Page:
On Monday morning, a number of MPs were en route to the headquarters of the Arab Democratic Nasserist Party in downtown Cairo to hold a press conference announcing the party’s rejection of proposed constitutional amendments submitted by Abdel Hady al-Qasabi, the head of the Alliance to Support Egypt coalition.
Just 24 hours had passed since Qasabi had made his way to the office of the parliamentary speaker carrying a copy of a proposal to amend a host of constitutional articles, including those amending government presidential term limits. Now, a number of opposition MPs were organizing to publicly announce their rejection of the changes, which would allow President Fattah al-Sisi to potentially stay in power until 2034.
“We are 16 MPs, and we represent a minority,” Dawoud said during the press conference.
However, only 10 MPs attended the press conference, all of whom were members of the 25-30 Alliance, an independent parliamentary bloc founded in 2014: Haitham al-Hariri, Mohamed Abdel Ghany, Ahmed al-Tantawi, Diaa Eddin Dawoud, Mohamed al-Atmany, Talaat Khalil, Ehab Mansour, Abdel Hamid Kamel, Gamal Sherif and Ahmed al-Sharqawi.
That left six MPs who were notably absent from the show of solidarity: Khaled Youssef, Emad Gad, Khaled Abdel Aziz Shabaan, Reda Naseef, Youssef al-Qaeed and Nadia Henry.
Two of these members had already come out and issued public statements about the amendments: Youssef had announced his rejection of them, and Henry published a statement on Tuesday, in which she asserted that it is necessary “to ask questions about the mechanism and nature of the amendments.”
Henry’s statement, however, tried to largely move conversation away from the “controversy” over the amendments to the presidential terms, replacing it with what she sees as a more “urgent” conversation on what else can be amended in the Constitution and how it can be done.
“Before the controversy erupts over the amendment of [presidential] term limits, let’s examine the extent to which the Parliament is entitled to propose an amendment that is not authorized by the current Constitution,” she wrote. “What should be looked at is the contradictory articles in the current Constitution, according to what constitutional experts see. Changing these should be our urgent priority. For example, there must be an explicit amendment to the articles relating to the fact that the state is a civilian one. How, after two revolutions — the major one of which was about religious fascism — does the [Constitution] not explicitly state that we are a modern, civilian state?”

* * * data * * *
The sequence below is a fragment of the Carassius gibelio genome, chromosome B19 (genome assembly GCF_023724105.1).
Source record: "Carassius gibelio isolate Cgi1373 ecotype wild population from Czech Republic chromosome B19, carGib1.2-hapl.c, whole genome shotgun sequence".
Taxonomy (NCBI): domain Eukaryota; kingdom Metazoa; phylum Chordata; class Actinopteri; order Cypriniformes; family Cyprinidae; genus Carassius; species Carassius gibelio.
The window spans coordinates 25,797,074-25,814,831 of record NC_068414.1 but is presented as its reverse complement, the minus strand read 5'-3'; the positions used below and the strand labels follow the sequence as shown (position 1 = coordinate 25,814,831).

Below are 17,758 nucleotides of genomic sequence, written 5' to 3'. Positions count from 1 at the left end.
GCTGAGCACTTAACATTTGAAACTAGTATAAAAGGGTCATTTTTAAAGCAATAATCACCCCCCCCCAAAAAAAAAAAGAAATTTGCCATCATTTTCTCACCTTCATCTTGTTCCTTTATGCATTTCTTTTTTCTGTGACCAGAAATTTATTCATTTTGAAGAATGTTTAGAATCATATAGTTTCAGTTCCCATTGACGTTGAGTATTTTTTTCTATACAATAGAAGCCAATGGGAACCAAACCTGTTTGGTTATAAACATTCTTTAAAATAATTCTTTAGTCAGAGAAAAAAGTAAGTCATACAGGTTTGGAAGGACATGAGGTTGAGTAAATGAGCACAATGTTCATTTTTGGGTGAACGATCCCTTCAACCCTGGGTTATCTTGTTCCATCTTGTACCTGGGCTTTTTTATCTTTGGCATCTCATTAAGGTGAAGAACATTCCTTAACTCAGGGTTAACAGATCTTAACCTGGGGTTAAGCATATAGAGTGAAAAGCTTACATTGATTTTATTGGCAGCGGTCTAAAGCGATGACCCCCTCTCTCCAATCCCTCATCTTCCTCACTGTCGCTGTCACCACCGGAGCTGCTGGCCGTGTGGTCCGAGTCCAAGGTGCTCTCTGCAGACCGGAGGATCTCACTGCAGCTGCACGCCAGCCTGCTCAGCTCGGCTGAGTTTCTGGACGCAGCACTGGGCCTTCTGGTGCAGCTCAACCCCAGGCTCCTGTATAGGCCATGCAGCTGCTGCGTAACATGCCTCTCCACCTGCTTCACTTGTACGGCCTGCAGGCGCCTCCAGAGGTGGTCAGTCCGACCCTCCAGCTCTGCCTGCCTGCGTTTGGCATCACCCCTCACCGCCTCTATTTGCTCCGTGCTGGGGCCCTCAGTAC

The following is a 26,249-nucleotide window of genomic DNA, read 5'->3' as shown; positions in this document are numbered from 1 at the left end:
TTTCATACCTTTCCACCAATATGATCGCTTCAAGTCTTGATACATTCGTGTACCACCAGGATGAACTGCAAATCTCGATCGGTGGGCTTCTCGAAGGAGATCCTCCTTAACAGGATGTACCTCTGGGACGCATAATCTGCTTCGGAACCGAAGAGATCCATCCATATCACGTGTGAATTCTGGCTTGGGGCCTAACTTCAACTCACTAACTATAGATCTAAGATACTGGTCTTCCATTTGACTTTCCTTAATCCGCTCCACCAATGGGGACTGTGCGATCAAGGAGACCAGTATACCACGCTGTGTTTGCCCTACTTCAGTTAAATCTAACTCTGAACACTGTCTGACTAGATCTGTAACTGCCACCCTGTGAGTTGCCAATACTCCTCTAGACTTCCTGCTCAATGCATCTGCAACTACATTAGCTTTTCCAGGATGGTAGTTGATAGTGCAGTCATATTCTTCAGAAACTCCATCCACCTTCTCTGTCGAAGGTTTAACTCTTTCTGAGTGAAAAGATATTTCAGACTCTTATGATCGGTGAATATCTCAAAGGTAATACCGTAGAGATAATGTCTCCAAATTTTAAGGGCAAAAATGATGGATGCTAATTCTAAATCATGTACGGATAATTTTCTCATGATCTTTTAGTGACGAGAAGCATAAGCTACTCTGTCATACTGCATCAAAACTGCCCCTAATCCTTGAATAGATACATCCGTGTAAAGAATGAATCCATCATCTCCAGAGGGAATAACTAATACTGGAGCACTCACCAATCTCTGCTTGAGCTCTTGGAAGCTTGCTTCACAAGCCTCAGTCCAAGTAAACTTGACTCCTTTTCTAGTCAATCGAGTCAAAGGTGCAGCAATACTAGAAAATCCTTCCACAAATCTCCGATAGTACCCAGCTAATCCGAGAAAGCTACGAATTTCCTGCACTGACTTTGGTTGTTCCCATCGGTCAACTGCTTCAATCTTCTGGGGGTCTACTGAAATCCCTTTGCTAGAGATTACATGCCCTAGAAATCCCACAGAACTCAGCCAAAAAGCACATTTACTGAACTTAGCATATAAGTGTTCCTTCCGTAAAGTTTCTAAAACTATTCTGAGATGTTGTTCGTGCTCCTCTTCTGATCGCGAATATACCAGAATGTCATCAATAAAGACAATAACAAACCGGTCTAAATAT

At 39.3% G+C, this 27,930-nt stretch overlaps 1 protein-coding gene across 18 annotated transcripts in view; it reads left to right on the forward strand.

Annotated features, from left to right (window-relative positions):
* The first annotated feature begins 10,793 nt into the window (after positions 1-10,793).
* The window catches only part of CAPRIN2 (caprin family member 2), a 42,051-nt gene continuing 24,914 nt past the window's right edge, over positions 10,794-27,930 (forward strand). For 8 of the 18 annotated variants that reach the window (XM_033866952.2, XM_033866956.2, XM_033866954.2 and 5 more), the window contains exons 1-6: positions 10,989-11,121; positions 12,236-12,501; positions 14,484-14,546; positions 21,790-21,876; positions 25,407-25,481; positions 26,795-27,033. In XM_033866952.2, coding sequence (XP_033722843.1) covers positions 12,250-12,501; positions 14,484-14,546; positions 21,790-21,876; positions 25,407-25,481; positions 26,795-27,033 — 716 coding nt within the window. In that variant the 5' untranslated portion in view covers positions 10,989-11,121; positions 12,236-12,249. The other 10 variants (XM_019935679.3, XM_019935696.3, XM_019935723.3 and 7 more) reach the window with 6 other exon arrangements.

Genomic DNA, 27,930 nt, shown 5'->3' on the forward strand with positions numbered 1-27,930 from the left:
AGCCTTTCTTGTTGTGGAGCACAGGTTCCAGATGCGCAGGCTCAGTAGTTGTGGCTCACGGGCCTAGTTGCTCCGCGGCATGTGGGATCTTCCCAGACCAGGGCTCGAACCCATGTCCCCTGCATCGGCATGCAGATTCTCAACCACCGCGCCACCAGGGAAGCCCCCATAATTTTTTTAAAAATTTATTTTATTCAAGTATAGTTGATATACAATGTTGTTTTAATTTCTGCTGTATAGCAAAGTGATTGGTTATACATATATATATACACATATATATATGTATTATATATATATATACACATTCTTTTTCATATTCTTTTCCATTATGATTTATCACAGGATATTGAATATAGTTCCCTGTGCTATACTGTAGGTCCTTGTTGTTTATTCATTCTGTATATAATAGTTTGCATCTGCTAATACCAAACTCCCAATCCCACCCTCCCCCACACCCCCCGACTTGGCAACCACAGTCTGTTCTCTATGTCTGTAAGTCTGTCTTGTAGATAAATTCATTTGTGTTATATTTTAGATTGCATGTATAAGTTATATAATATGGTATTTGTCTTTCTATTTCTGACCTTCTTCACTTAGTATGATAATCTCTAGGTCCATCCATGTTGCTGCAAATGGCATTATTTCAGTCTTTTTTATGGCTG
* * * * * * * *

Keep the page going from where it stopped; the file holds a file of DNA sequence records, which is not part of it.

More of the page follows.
“How can a constitution promulgate freedom of religion, while the country is governed by laws that come out of one religious faith?” she added.
In the 24 hours leading up to the press conference on Tuesday, there was significant debate among oppositional MPs about how to respond to the proposed amendments, two parliamentary sources tell Mada Masr.
However, some members of the 25-30 Alliance did not participate, says one of the sources, who spoke to Mada Masr on condition of anonymity.
The second source confirms these absences. “Most discussions were about rejecting the amendments, but only a few members participated, in contrast to other events, like when they rejected [an agreement to redraw Egypt’s maritime border with Saudi Arabia, known as] the Tiran and Sanafir agreement, in mid-2017.”
While Dawoud spoke of a unified 16 at the press conference, one of the sources says that this number is not true, as “at least two MPs left the opposition bloc and joined the ranks of the loyalists.”
One of the MPs who have crossed over to support the amendments is Youssef al-Qaeed, who had been appointed by Sisi, the source says.
When contacted, Qaeed told Mada Masr, “I am with Sisi,” announcing his support of the amendments, including the article that would the alter the length of the presidential term from four to six years.
Amid the silence prevailing within the bloc regarding some members’ decisions to join the ranks of those supporting the amendments, one of the bloc’s founders downplayed speculations of a rift within the 25-30 Alliance.
“It is a dispute, without conspiracy or treachery,” one of the founders tells Mada Masr. “This is politics, and everyone makes their own choices.”
“The bloc’s position is unified, and the departure or entry of MPs is normal,” the MP adds. “There are MPs that were not with us when the alliance was formed, who have now become prominent members.”